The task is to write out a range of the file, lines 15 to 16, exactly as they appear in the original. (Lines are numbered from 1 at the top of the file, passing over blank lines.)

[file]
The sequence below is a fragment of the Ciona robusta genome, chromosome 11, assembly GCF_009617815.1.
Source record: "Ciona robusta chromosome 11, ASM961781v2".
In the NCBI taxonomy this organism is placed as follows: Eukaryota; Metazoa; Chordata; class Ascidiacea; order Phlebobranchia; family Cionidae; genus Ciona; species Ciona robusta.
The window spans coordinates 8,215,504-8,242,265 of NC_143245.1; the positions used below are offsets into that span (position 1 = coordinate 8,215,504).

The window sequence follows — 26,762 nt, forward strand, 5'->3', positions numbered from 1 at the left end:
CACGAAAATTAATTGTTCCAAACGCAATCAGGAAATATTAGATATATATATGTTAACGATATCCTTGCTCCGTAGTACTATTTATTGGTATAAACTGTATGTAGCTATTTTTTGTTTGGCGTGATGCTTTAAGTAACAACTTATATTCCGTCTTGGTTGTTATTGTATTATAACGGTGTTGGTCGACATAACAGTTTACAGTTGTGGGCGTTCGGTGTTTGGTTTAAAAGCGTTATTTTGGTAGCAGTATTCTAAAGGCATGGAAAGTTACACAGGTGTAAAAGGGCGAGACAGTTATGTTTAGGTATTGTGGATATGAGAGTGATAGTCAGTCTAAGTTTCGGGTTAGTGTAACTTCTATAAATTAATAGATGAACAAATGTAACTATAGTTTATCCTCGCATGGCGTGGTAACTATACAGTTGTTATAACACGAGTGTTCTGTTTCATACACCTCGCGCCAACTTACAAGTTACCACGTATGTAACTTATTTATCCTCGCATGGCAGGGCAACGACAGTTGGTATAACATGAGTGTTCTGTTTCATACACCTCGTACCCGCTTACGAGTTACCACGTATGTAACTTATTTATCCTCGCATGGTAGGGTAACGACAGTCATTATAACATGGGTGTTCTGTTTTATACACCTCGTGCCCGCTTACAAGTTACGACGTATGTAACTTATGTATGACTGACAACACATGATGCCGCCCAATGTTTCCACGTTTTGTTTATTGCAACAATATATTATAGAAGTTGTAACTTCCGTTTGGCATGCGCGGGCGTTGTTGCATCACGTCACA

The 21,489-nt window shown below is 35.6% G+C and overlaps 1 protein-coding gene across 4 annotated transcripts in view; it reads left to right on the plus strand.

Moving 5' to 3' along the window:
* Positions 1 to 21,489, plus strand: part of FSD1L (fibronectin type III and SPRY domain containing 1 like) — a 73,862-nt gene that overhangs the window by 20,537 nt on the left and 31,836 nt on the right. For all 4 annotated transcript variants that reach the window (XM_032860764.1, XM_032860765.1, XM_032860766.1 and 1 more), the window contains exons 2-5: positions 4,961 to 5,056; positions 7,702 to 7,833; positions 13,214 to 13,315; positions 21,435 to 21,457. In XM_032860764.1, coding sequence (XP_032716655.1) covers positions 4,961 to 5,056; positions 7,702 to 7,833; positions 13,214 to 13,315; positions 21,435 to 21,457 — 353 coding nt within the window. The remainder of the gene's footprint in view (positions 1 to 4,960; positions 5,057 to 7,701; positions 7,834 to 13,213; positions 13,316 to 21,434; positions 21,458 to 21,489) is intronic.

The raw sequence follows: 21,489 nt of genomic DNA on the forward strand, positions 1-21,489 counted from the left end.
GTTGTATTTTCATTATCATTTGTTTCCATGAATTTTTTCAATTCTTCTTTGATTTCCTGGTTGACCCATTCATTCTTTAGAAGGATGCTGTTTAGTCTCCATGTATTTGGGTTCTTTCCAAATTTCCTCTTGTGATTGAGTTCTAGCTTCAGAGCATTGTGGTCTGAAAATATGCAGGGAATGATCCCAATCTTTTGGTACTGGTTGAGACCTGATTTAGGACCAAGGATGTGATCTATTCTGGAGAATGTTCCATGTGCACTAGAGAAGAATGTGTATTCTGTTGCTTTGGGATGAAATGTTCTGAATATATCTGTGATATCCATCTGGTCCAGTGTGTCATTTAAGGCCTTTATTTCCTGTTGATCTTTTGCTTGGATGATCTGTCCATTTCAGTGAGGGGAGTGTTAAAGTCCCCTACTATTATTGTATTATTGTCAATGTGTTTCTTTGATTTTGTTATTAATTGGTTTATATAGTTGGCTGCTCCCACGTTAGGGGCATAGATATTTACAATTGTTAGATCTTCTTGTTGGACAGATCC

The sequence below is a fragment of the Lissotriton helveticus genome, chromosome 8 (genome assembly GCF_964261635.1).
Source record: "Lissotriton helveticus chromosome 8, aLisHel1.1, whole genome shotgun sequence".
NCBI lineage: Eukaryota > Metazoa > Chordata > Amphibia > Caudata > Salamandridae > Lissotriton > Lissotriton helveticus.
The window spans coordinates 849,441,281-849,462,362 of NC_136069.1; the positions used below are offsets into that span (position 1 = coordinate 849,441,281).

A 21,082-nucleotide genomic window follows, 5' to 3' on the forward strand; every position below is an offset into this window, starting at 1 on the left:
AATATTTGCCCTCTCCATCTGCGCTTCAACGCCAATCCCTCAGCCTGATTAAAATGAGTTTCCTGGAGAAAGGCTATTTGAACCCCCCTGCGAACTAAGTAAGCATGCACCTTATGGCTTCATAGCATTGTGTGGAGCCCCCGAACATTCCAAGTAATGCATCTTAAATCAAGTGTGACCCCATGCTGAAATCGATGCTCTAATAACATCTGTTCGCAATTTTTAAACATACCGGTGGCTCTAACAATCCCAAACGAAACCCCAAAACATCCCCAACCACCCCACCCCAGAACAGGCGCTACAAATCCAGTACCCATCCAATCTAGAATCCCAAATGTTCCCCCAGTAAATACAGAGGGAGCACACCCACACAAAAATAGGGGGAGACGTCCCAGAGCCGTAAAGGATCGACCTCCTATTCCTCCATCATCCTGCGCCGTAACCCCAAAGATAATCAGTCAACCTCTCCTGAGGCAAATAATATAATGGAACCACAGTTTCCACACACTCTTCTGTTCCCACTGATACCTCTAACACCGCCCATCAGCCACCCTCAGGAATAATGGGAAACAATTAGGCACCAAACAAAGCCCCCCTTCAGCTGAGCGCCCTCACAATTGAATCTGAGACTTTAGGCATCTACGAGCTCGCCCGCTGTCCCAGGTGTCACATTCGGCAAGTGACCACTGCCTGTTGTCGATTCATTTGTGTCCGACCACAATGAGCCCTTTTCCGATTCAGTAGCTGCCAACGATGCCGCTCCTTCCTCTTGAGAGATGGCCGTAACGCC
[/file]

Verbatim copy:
The window spans coordinates 849,441,281-849,462,362 of NC_136069.1; the positions used below are offsets into that span (position 1 = coordinate 849,441,281).

A 21,082-nucleotide genomic window follows, 5' to 3' on the forward strand; every position below is an offset into this window, starting at 1 on the left: